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Let Thais choose their own constitution

The committee drafting Thailand's 20th constitution has high hopes of success. Its president claims heavenly bodies are positioned most auspiciously for its important work and its members have made sacred oaths to work for "the maximum benefit of the country and the people." But the Constitutional Drafting Committee will need more than just luck. Its membership, broadly representing the Bangkok establishment, is cut from a narrow swath of Thailand's population. Many of its members actively participated in protests organized by the People's Democratic Reform Committee, a pro-establishment organization identified with yellow-shirted protesters, which earlier this year sought to bring down an elected government led by Yingluck Shinawatra.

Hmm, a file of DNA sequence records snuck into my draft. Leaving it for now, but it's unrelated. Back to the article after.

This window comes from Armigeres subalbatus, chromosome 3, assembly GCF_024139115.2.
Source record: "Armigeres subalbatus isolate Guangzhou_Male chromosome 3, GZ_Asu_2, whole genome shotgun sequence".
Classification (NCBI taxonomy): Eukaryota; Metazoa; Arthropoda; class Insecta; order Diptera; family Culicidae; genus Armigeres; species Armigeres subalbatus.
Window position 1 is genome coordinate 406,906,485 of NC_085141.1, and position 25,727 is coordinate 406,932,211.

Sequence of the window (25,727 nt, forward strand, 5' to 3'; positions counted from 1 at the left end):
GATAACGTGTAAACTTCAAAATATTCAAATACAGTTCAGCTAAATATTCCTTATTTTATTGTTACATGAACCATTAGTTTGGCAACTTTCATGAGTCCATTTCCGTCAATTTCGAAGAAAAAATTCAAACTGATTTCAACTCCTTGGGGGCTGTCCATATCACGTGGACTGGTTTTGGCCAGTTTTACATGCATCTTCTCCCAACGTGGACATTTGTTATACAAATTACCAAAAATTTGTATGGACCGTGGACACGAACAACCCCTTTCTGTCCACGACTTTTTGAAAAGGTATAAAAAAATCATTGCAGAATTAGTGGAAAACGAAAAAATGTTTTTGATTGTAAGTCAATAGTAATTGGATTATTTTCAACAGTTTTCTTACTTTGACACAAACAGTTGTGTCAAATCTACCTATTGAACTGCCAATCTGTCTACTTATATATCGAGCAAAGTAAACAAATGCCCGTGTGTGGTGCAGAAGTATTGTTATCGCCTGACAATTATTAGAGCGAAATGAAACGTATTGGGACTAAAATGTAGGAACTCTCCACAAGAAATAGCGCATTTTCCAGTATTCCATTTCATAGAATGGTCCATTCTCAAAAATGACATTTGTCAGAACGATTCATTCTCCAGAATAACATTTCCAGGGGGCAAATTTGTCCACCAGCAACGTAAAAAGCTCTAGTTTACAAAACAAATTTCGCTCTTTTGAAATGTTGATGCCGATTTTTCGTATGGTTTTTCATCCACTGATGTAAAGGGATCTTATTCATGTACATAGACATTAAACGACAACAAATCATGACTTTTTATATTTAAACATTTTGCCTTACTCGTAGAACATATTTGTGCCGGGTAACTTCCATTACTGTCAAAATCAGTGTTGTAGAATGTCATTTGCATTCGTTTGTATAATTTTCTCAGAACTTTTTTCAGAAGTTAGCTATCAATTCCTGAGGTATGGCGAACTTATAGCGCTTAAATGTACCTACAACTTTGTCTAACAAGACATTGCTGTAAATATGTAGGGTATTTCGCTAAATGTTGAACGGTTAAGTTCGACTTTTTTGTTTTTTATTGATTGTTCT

The yellow shirts' rallying call was clean government, good governance, and no elections before "reforms" to the political system. They got their wish in a military coup on May 22. The ruling junta, which calls itself the National Council for Peace and Order, has started constructing a new Thailand, based more or less on the yellow shirt blueprint. It set up a National Reform Council, which will send recommendations to the drafting committee in December. Several months after the committee finishes a final draft, due by September next year, elections will be held. If nothing else, the new constitution will find ways to reduce the role of elected politicians, placing the key functions of government in the hands of unelected people.

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